Can real-time strategy come back from the brink of death?

Unless you're StarCraft 2, I guess. (Image credit: Blizzard)

There's never been a better time to be obsessed with strategy games on PC, unless you have the misfortune to carry a torch for real-time strategy. We're spoiled with all these brilliant turn-based tactics, 4X and grand strategy diversions, but try to find a notable new RTS and you're going to have a much harder time. What the heck happened, and can we ever go back to the glory days? 

During the '90s, the RTS was king. Genre precursors existed as far back as the early '80s, while the first recognisable RTS was arguably Herzog Zwei, which went on to inspire a lot of prominent strategy developers and even laid some of the groundwork for what would become the MOBA. It was Westwood, however, that would give us our first successful RTS, Dune 2, in 1992. 

It took a bit more time for other developers to follow suit, starting with Blizzard. The first Warcraft borrowed plenty from Dune 2, but switched the setting from sci-fi to fantasy and threw in the now-standard online multiplayer. That's when things got really exciting, beginning a rivalry between the two studios that would give us what are still considered some of the greatest PC games of all time, from Command & Conquer to StarCraft. 

(Image credit: EA)

These games pushed technology forward and experimented with everything from subversive narratives to asymmetric factions. More experiments would follow, like Total Annihilation's unbelievable scale and Age of Empire's mashup of Civilization and real-time strategy. Sure, there were plenty of stinkers, but they were accompanied by a bewildering number of novel, clever games—there was no end in sight. Except, there was, and it was closer than anyone expected. 

Not unlike adventure games, the RTS was a victim of 3D. Both genres had been critical to the success of PC gaming, but as fancy new tech and game engines were emerging, they both struggled to make the leap to that extra dimension. This wasn't helped by publishers putting more energy into consoles, where the games weren't nearly as comfortable a fit. The successes of the '00s were the exceptions, not the rule. The likes of Homeworld and Company of Heroes remain some of the most beloved RTS affairs of all time, but the genre was rapidly shrinking.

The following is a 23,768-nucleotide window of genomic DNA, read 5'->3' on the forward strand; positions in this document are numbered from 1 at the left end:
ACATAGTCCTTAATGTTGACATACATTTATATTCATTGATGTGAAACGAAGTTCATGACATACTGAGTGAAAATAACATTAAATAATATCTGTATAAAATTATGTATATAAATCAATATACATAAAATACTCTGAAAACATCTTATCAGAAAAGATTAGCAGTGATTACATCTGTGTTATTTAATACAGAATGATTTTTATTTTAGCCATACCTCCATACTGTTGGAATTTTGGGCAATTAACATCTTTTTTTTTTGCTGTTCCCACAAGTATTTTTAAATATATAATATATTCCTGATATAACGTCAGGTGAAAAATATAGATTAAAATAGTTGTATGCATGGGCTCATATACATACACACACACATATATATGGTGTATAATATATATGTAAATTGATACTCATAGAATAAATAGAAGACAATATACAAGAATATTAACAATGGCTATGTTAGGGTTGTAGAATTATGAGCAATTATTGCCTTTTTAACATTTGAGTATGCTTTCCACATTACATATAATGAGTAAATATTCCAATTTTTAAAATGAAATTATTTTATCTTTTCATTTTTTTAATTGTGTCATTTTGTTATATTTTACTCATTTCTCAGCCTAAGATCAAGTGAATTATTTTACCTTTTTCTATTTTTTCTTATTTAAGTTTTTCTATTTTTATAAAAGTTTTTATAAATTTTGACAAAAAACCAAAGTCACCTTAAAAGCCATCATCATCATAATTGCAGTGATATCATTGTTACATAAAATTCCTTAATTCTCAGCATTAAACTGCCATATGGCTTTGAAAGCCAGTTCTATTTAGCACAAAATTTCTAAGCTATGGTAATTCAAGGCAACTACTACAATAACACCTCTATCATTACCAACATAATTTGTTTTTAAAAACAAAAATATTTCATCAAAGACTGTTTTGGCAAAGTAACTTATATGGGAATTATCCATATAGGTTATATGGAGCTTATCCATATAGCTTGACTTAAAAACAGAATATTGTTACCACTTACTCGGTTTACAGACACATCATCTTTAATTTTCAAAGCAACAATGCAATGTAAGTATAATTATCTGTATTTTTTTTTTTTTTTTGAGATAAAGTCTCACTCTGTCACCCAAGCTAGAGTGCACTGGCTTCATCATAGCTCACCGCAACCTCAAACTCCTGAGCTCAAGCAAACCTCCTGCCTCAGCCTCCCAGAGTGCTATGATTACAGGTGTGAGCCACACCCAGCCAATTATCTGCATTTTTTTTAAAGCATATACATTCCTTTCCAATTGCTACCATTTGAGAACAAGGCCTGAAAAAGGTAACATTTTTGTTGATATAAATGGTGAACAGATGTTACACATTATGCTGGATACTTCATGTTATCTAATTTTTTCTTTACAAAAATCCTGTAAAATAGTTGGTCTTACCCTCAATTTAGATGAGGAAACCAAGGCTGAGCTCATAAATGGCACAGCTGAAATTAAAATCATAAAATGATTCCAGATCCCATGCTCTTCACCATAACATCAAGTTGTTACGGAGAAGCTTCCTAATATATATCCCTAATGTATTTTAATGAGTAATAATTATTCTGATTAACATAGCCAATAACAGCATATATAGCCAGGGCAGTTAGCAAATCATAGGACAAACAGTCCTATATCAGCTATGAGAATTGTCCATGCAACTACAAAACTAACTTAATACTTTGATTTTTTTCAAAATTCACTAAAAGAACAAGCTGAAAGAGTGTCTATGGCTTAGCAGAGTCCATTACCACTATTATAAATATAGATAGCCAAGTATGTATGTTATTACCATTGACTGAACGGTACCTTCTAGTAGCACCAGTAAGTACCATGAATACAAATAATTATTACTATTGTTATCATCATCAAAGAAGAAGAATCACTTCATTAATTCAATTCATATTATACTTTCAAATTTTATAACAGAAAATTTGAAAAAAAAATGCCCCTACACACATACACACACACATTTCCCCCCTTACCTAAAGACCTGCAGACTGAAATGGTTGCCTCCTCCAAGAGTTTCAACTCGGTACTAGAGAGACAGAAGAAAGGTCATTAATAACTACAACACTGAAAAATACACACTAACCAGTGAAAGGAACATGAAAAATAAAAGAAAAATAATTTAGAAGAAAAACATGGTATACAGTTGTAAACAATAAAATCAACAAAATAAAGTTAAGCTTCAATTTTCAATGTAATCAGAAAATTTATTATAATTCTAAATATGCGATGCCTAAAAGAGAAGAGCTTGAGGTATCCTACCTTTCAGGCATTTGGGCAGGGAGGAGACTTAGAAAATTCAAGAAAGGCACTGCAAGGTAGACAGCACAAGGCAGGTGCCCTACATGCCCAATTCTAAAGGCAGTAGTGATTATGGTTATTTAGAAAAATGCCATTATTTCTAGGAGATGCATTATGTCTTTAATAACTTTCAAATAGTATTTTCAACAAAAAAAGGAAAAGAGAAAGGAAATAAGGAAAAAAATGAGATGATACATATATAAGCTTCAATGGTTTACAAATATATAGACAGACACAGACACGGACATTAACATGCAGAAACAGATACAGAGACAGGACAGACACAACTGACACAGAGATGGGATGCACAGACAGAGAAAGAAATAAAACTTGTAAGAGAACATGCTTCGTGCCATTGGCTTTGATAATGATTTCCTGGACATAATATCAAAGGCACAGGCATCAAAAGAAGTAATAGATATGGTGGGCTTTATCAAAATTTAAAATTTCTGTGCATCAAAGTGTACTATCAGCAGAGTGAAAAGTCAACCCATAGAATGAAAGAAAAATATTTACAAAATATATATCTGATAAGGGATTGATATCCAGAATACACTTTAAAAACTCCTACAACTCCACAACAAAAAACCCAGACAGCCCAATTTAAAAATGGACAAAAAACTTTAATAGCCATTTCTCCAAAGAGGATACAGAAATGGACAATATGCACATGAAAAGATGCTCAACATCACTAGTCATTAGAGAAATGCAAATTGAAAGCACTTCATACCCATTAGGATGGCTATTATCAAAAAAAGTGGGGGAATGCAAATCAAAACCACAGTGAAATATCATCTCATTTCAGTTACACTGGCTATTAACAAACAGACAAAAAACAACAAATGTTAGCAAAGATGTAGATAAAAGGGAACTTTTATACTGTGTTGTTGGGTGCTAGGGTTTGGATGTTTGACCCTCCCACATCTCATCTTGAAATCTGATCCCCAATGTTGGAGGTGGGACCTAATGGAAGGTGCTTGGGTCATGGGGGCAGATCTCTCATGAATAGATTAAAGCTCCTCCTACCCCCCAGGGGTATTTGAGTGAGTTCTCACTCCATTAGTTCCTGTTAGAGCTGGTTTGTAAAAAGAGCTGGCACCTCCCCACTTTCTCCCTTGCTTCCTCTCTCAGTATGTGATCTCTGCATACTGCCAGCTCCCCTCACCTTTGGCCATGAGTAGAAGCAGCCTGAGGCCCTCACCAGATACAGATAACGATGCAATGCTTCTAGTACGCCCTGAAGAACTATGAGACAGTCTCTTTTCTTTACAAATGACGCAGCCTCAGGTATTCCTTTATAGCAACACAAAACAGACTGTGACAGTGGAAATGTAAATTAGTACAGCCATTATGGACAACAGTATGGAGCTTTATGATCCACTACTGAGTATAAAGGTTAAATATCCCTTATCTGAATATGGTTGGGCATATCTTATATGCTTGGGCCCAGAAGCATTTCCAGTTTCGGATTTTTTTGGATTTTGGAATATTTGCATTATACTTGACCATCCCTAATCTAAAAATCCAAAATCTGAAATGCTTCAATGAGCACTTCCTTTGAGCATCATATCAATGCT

In 2010, Blizzard finally followed-up its corking sci-fi epic with StarCraft 2, one of the last great RTS games. Despite its critical and commercial success, it didn't have a positive impact on the genre. Instead of proving that an RTS was still viable, it proved there wasn't room for more. Thanks to esports and expansions, it's continued to draw in players, but nothing else has been able to follow in its footsteps. 

(Image credit: Gearbox Publishing)

StarCraft 2's success was indicative of an industry more interested in live service games. It's no surprise that MOBAs like League of Legends and DOTA took the crown. But where did that leave people who just wanted comp stomps and fun campaigns? StarCraft 2 still had both, but publishers had decided that those things didn't shift games. Twitch, microtransactions, a constant stream of updates—that was the new normal. Players like myself were left out in the cold. 

It's easy to blame publishers for everything, but some of the blame also lies with the games themselves, which weren't able to adapt or find a new hook to draw players back in. There were valiant attempts, of course, and even a few victories. Stalwart Relic continued to make Warhammer 40K adaptations and more Company of Heroes, while Eugen Systems blended wargaming and real-time battles to create the exceptional Wargame and Steel Division series. They were rarities to be treasured. 

One thing these games have in common is doing away with a lot of the base building and resource gathering that had typified RTS games for decades. Company of Heroes still let you construct some buildings, but you didn't have to spend nearly as much time fiddling with them. Resources, meanwhile, were gathered by capturing and holding objectives, encouraging a lot more conflict. Wargame and Steel Division, meanwhile, threw out buildings and resource gathering entirely, putting all the focus on the battles themselves. Those things didn't guarantee quality, though. Command & Conquer 4 attempted the same thing. It wasn't great. There's no one single solution.